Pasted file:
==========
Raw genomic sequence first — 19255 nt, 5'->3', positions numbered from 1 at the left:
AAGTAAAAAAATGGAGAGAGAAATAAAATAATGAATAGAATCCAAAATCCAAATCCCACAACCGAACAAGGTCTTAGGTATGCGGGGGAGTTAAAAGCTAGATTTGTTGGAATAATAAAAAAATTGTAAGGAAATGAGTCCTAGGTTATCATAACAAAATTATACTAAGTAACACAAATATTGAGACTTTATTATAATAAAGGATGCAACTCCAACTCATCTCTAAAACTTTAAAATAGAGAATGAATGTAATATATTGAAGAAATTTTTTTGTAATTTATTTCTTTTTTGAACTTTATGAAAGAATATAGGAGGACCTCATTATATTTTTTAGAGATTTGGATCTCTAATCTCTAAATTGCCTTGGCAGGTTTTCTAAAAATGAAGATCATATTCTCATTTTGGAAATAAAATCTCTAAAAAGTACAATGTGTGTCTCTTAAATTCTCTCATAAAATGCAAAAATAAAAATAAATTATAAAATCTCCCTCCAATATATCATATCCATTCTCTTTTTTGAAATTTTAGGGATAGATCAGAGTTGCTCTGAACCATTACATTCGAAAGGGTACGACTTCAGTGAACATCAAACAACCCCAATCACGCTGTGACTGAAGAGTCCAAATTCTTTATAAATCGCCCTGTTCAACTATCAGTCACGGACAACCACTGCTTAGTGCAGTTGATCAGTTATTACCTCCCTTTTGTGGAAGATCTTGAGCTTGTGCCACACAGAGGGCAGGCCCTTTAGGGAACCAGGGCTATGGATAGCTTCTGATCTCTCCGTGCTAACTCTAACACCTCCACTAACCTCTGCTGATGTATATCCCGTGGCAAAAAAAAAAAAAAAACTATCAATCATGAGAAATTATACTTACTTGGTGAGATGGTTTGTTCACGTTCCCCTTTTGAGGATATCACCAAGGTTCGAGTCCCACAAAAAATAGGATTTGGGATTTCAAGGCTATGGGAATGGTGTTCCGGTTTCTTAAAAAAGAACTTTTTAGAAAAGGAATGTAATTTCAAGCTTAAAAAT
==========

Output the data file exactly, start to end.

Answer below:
Raw genomic sequence first — 19255 nt, 5'->3', positions numbered from 1 at the left:
AAGTAAAAAAATGGAGAGAGAAATAAAATAATGAATAGAATCCAAAATCCAAATCCCACAACCGAACAAGGTCTTAGGTATGCGGGGGAGTTAAAAGCTAGATTTGTTGGAATAATAAAAAAATTGTAAGGAAATGAGTCCTAGGTTATCATAACAAAATTATACTAAGTAACACAAATATTGAGACTTTATTATAATAAAGGATGCAACTCCAACTCATCTCTAAAACTTTAAAATAGAGAATGAATGTAATATATTGAAGAAATTTTTTTGTAATTTATTTCTTTTTTGAACTTTATGAAAGAATATAGGAGGACCTCATTATATTTTTTAGAGATTTGGATCTCTAATCTCTAAATTGCCTTGGCAGGTTTTCTAAAAATGAAGATCATATTCTCATTTTGGAAATAAAATCTCTAAAAAGTACAATGTGTGTCTCTTAAATTCTCTCATAAAATGCAAAAATAAAAATAAATTATAAAATCTCCCTCCAATATATCATATCCATTCTCTTTTTTGAAATTTTAGGGATAGATCAGAGTTGCTCTGAACCATTACATTCGAAAGGGTACGACTTCAGTGAACATCAAACAACCCCAATCACGCTGTGACTGAAGAGTCCAAATTCTTTATAAATCGCCCTGTTCAACTATCAGTCACGGACAACCACTGCTTAGTGCAGTTGATCAGTTATTACCTCCCTTTTGTGGAAGATCTTGAGCTTGTGCCACACAGAGGGCAGGCCCTTTAGGGAACCAGGGCTATGGATAGCTTCTGATCTCTCCGTGCTAACTCTAACACCTCCACTAACCTCTGCTGATGTATATCCCGTGGCAAAAAAAAAAAAAAAACTATCAATCATGAGAAATTATACTTACTTGGTGAGATGGTTTGTTCACGTTCCCCTTTTGAGGATATCACCAAGGTTCGAGTCCCACAAAAAATAGGATTTGGGATTTCAAGGCTATGGGAATGGTGTTCCGGTTTCTTAAAAAAGAACTTTTTAGAAAAGGAATGTAATTTCAAGCTTAAAAAT